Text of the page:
The shag cut often brings to mind the ’70s, with its glam rock styles and choppy short cuts. However, the shag cut’s newer version is nothing like that old-school style; it’s actually an incredibly flattering look that can liven your current style. It has the same carefree look as the old shag cut, but with a bit less of the crazy messiness. If you’re interested in getting your hands on this new take on an old classic, there are a number of different ways to try things out. Here are some of the most popular takes on the shag cut that are currently reigning supreme.
General Shag Cut
Clearly, there’s no such thing as one modern shag cut, but there’s a look that ties these all together, and this is what you’ll probably get if you walk into a salon and request a shag cut in these modern times. Essentially, this is the tried-and-true shag but toned down quite a bit. It’s still made of layers upon layers, with choppy bangs and messy styling, but it’s softer, with more of a nod to today’s modern hair products.
Shag with Thick Bangs
Usually, a shag cut has fairly thin, choppy bangs. However, you can also go for a thicker bang look and still pull off this look. Let your stylist know that you’d like to keep those bangs long and lush. It especially goes well with a side part, another less-common shag look that nonetheless goes well with bangs.
Short Shaggy Bob
Typically, a shag cut reaches right to the shoulders, but by shortening it, you get something that’s still reminiscent of the shag cut, but easier to style. When you go for a bob cut, which is right around your chin, your stylist will usually shorten the bangs as well to get that shaggy look without having to lengthen the rest of your hair. You can even try a bit shorter and go for more of a cropped look; crop cuts will tend to have more of a nod to the original style, rather than being a twist on it, but it’s still a nice way to liven up a crop cut.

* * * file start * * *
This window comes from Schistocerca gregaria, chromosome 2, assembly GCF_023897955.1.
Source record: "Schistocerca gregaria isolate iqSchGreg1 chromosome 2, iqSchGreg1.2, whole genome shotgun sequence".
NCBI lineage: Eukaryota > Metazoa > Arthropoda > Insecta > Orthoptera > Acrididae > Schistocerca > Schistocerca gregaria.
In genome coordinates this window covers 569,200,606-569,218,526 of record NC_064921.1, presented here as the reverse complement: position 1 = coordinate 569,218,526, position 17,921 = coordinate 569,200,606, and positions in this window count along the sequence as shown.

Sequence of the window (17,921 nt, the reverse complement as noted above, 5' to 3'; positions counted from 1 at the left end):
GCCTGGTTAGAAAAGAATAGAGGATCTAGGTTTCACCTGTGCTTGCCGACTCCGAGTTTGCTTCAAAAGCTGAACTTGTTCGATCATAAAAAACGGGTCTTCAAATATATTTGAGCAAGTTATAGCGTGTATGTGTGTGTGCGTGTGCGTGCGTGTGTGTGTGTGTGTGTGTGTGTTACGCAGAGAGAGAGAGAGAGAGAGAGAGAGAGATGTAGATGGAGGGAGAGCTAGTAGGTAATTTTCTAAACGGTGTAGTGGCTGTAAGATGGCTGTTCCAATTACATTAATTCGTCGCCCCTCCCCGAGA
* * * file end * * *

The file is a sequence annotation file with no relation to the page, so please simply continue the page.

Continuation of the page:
Long and Shaggy
Sure, you can shorten a shag cut, but you can also lengthen it. If you have long hair and can’t stand to get rid of it, but you still want the slightly messy shag look, try this on for size. With sweeping bangs and tousled waves, the shag look will shine through without sacrificing length. Longer shags will definitely be more difficult to style in the morning, so consider asking your stylist for some tips that you can use on days you don’t feel like going all-out.
The lob is huge right now, and that means it’s a perfect cut to transform with a shag style. Split the difference here by ensuring that you have a stylist who knows how to tailor lobs to each individual. Usually, the bangs will be shorter than a typical shag, but longer than a bob cut, and volume will play a starring role in ensuring that your cut stands out as a lob.
The shag look is a bit messy and carefree, but you can still glam it up if that’s your style. With center-part bangs and lots of layers, you’ll get something that’s more “tousled” than “messy,” which can be good if you’re in a professional environment but still want the effortlessness of a shag cut. This more toned-down look goes especially well with long cuts.
Alright, you probably won’t literally go all the way back to old-school shag cuts, but you can get close without invoking the ’70s one bit. Essentially, this is an almost identical cut to the original shag cut, but it’s styled more expertly. Ask your stylist whether an old-school shag cut would look good on you, as it can be a bit messy-looking on the wrong person.
Shag cuts are incredibly varied, and with the right stylist, you can effectively get a shag haircut that’s 100% unique. Once you decide it’s time for the look to become your own, head to an Ogle School salon near you. You’ll receive personalized help to choose the best shag cut for you.